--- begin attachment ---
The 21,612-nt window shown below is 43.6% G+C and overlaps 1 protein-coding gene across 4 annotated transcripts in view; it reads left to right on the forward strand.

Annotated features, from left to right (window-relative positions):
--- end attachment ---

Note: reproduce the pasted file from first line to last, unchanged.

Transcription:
The 21,612-nt window shown below is 43.6% G+C and overlaps 1 protein-coding gene across 4 annotated transcripts in view; it reads left to right on the forward strand.

Annotated features, from left to right (window-relative positions):